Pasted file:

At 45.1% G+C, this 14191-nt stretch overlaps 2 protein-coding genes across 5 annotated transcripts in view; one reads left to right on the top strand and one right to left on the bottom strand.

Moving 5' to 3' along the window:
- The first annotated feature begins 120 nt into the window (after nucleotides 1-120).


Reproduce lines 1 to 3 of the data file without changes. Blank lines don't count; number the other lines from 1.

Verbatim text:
At 45.1% G+C, this 14191-nt stretch overlaps 2 protein-coding genes across 5 annotated transcripts in view; one reads left to right on the top strand and one right to left on the bottom strand.

Moving 5' to 3' along the window:
- The first annotated feature begins 120 nt into the window (after nucleotides 1-120).